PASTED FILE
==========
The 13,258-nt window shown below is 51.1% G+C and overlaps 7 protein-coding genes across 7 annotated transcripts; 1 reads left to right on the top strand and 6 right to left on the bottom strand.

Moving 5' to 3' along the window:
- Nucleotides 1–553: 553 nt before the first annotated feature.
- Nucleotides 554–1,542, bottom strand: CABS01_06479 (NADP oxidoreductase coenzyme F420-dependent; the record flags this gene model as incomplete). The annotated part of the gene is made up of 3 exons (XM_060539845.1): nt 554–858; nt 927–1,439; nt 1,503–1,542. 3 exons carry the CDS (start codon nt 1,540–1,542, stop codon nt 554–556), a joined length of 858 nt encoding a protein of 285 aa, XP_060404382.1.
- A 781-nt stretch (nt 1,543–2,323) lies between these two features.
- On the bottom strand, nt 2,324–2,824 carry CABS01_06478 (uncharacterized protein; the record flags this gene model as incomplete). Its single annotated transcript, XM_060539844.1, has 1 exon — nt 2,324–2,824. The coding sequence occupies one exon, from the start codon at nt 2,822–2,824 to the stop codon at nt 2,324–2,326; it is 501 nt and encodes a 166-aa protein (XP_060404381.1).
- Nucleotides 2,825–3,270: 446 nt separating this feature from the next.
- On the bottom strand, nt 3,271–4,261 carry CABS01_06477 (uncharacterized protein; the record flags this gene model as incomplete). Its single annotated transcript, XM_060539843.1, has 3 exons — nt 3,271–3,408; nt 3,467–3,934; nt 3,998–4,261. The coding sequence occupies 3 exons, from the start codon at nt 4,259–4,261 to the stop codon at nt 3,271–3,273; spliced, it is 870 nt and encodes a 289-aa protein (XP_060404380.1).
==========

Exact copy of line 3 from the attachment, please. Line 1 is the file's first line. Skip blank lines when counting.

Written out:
- Nucleotides 1–553: 553 nt before the first annotated feature.